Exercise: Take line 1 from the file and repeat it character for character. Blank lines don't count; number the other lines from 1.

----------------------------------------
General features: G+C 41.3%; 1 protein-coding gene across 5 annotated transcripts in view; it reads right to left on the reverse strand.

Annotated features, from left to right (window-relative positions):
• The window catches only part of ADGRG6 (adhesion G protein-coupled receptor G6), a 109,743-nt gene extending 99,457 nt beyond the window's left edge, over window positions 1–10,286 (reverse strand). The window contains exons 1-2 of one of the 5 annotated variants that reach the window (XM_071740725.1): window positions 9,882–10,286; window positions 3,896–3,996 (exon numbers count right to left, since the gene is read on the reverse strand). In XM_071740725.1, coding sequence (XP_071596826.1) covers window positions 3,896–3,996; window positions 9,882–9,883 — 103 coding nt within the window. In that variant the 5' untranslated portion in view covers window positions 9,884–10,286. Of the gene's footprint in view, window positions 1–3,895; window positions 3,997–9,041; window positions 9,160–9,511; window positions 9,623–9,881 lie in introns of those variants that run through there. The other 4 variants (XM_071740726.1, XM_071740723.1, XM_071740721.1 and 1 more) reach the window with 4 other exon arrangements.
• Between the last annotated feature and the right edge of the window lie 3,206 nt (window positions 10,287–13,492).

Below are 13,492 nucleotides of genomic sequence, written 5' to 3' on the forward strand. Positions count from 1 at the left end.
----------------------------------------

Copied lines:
General features: G+C 41.3%; 1 protein-coding gene across 5 annotated transcripts in view; it reads right to left on the reverse strand.